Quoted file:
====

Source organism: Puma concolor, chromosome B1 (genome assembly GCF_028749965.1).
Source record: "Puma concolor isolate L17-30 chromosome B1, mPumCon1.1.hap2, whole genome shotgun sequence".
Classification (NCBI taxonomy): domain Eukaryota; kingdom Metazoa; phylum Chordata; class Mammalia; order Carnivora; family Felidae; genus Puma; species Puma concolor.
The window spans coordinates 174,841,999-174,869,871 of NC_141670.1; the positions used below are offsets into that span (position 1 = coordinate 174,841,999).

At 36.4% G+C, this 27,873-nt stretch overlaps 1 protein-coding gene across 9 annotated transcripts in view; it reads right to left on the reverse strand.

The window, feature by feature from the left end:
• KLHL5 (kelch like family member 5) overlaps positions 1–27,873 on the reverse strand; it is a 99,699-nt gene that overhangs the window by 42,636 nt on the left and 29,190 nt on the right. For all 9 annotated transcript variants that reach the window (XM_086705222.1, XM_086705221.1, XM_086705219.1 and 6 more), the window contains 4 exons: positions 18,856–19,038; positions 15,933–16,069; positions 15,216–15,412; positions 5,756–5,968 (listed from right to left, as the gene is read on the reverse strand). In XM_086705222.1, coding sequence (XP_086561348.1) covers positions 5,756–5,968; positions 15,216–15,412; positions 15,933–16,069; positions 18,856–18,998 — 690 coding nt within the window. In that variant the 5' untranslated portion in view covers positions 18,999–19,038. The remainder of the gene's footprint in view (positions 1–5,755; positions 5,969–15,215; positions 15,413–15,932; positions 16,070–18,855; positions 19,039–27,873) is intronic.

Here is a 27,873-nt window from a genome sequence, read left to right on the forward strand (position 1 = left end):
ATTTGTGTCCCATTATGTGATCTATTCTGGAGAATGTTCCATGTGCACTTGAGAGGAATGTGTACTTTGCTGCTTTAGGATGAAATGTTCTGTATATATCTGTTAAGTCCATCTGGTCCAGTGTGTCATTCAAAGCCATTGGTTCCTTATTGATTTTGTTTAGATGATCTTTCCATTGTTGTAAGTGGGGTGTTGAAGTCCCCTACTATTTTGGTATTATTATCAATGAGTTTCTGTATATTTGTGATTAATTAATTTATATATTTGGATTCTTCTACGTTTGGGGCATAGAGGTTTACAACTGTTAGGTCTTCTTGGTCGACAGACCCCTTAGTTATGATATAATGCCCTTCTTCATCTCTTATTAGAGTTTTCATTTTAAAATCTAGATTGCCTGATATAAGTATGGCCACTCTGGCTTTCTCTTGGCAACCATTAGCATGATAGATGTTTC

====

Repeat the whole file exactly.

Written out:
Source organism: Puma concolor, chromosome B1 (genome assembly GCF_028749965.1).
Source record: "Puma concolor isolate L17-30 chromosome B1, mPumCon1.1.hap2, whole genome shotgun sequence".
Classification (NCBI taxonomy): domain Eukaryota; kingdom Metazoa; phylum Chordata; class Mammalia; order Carnivora; family Felidae; genus Puma; species Puma concolor.
The window spans coordinates 174,841,999-174,869,871 of NC_141670.1; the positions used below are offsets into that span (position 1 = coordinate 174,841,999).

At 36.4% G+C, this 27,873-nt stretch overlaps 1 protein-coding gene across 9 annotated transcripts in view; it reads right to left on the reverse strand.

The window, feature by feature from the left end:
• KLHL5 (kelch like family member 5) overlaps positions 1–27,873 on the reverse strand; it is a 99,699-nt gene that overhangs the window by 42,636 nt on the left and 29,190 nt on the right. For all 9 annotated transcript variants that reach the window (XM_086705222.1, XM_086705221.1, XM_086705219.1 and 6 more), the window contains 4 exons: positions 18,856–19,038; positions 15,933–16,069; positions 15,216–15,412; positions 5,756–5,968 (listed from right to left, as the gene is read on the reverse strand). In XM_086705222.1, coding sequence (XP_086561348.1) covers positions 5,756–5,968; positions 15,216–15,412; positions 15,933–16,069; positions 18,856–18,998 — 690 coding nt within the window. In that variant the 5' untranslated portion in view covers positions 18,999–19,038. The remainder of the gene's footprint in view (positions 1–5,755; positions 5,969–15,215; positions 15,413–15,932; positions 16,070–18,855; positions 19,039–27,873) is intronic.

Here is a 27,873-nt window from a genome sequence, read left to right on the forward strand (position 1 = left end):
ATTTGTGTCCCATTATGTGATCTATTCTGGAGAATGTTCCATGTGCACTTGAGAGGAATGTGTACTTTGCTGCTTTAGGATGAAATGTTCTGTATATATCTGTTAAGTCCATCTGGTCCAGTGTGTCATTCAAAGCCATTGGTTCCTTATTGATTTTGTTTAGATGATCTTTCCATTGTTGTAAGTGGGGTGTTGAAGTCCCCTACTATTTTGGTATTATTATCAATGAGTTTCTGTATATTTGTGATTAATTAATTTATATATTTGGATTCTTCTACGTTTGGGGCATAGAGGTTTACAACTGTTAGGTCTTCTTGGTCGACAGACCCCTTAGTTATGATATAATGCCCTTCTTCATCTCTTATTAGAGTTTTCATTTTAAAATCTAGATTGCCTGATATAAGTATGGCCACTCTGGCTTTCTCTTGGCAACCATTAGCATGATAGATGTTTC